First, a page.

During college, Adrian and I decided to do internships at a resort in Surfside, South Carolina. If you’ve never heard of it, that’s probably because it’s a very small town that is shadowed by the (mind-bogglingly) consistent summer revival of Myrtle Beach just 4 miles north. I say mind-bogglingly because I still cannot bring myself to appreciate what is Myrtle Beach. It’s a strip of bars, mini-golf courses, and beach spots that are home to bikers and tourists. There are a few other very expensive “family” environments (aquarium, Ripley’s, etc.) but unless you are going for the Carolina-style southern food, then it’s just another beach.
Driving down King’s Highway, you will see many blinding store fronts. The lights are eternally blazing and difficult to comprehend. The cheap apparel on the inside is even worse. But, you go inside. You don’t know why. You just do.
The next thing you will notice is the numerous mini-golf courses. They adorn a number of theme: pirates, under the sea, etc. But the real kicker is the fact that you will almost always see large families there, day or night. They are never empty, even though you know it may seem ridiculous that you are passing yet ANOTHER course.
The beach in Surfside is nice, I will give it that. And maybe that is because it is considered the “family” beach spot, but there is always a place to lay out and enjoy the waves or sun. Since we were working at a resort with odd hours, we often went to the beach at night after all of the tourists left. We particularly loved going when it was stormy out since it was guaranteed to be vacant and the waves would be enormous and crashing against the shore like it was the end of the world.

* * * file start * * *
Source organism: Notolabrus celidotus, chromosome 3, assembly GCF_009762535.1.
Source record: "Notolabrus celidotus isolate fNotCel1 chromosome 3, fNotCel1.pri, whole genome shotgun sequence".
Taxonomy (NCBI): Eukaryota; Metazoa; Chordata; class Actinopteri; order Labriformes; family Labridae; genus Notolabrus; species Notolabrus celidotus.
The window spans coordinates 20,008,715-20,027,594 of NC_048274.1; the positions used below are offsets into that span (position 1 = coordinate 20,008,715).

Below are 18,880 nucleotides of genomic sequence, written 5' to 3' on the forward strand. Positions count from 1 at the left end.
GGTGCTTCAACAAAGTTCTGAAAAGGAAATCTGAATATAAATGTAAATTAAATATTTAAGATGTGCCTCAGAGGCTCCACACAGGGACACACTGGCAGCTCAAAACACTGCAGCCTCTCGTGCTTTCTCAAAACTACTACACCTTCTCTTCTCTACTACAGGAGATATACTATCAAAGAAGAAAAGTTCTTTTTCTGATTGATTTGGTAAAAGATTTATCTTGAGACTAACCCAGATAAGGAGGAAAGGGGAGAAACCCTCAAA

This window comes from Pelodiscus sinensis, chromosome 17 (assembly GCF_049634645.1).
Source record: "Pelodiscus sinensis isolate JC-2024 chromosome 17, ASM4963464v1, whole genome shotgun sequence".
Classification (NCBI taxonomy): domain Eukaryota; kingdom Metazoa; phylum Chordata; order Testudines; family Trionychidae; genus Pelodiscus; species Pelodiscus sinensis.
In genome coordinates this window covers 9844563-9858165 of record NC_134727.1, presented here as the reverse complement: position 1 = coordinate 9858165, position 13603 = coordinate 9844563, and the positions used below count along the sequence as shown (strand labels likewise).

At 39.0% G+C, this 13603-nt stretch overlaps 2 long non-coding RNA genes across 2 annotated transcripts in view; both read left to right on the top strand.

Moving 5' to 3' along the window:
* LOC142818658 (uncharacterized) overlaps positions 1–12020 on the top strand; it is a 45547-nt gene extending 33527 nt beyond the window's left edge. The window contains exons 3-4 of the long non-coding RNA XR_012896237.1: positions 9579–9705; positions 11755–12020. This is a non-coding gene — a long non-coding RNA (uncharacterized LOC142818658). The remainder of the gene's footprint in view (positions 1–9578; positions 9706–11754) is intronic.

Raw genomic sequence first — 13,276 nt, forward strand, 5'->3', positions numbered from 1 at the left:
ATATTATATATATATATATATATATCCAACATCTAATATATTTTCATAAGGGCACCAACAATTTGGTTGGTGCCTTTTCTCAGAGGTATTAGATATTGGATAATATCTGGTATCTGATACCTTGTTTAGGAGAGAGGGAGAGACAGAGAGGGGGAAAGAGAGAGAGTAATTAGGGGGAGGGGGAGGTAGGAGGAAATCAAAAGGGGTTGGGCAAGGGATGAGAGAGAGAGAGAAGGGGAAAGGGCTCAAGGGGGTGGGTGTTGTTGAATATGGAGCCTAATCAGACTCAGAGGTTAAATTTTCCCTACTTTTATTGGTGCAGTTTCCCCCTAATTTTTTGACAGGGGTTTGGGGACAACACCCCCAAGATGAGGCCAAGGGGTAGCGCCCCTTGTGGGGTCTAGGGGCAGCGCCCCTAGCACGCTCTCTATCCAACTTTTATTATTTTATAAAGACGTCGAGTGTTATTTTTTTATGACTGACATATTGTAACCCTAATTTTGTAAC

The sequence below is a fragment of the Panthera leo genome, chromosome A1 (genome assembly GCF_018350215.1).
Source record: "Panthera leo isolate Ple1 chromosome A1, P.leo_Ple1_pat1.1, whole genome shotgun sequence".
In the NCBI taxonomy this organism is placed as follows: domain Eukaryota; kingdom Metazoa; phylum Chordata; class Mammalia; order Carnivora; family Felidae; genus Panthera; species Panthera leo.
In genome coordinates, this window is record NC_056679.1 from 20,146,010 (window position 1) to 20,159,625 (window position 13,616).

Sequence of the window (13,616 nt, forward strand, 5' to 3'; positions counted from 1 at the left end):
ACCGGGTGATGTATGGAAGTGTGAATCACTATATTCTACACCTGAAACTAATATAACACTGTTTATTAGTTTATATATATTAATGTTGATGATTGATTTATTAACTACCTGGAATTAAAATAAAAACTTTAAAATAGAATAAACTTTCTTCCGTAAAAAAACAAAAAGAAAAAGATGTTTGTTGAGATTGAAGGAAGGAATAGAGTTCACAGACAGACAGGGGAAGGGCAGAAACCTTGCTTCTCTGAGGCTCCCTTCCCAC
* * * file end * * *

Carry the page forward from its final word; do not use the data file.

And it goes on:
Another surprisingly pleasant thing about South Carolina is the history. We discovered a number of settings that had preserved canons and forts. It was beautiful and rich with discovery. Drive about 3 hours south and you will get to Charleston, SC where the Gullah women will make you something pretty with dried reeds and rubber bands; the restaurants serve Carolina bbq; and the street vendors sell unique specialty items. Take a walking tour if you must, but even just a walk around the town will satisfy your thirst for some deep religious history. I know I sound like I’m blogging for a tourism site, but that’s how much I enjoyed Charleston.
The people. The people of South Carolina (well, I can’t speak for all of it, but I can for our little niche) are about what you would expect from most southern states. They love sweet tea and will be highly offended if you choose not to dance to the country music with them. However, they are also forgiving. I met a lot of people of many races and nationalities, and enjoyed learning about all of them. They will treat you like family, good and bad, and I learned very much from those people.